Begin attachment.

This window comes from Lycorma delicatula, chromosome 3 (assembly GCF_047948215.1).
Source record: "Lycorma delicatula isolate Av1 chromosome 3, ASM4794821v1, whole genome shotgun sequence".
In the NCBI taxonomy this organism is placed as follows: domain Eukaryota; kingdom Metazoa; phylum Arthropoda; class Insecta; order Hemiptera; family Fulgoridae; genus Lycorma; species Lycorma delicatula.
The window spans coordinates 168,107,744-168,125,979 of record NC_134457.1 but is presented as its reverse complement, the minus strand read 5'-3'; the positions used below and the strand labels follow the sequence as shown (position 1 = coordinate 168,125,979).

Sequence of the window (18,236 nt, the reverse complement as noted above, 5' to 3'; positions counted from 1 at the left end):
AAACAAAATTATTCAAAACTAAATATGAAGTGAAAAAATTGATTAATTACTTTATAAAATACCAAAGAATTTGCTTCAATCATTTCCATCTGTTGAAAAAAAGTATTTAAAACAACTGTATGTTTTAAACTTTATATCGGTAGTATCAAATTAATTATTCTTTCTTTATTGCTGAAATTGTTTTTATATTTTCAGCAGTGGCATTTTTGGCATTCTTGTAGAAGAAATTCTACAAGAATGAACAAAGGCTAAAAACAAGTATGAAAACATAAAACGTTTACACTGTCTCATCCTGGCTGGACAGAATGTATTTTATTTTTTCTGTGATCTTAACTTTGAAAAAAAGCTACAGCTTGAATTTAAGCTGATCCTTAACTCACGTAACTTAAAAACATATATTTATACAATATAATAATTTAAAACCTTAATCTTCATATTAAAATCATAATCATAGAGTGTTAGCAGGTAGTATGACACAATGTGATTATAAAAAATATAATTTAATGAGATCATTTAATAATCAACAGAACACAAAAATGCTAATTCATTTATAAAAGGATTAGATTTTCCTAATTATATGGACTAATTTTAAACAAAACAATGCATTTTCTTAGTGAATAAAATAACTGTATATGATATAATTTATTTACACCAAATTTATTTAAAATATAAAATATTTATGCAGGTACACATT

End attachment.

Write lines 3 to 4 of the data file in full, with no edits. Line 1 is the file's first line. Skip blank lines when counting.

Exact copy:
In the NCBI taxonomy this organism is placed as follows: domain Eukaryota; kingdom Metazoa; phylum Arthropoda; class Insecta; order Hemiptera; family Fulgoridae; genus Lycorma; species Lycorma delicatula.
The window spans coordinates 168,107,744-168,125,979 of record NC_134457.1 but is presented as its reverse complement, the minus strand read 5'-3'; the positions used below and the strand labels follow the sequence as shown (position 1 = coordinate 168,125,979).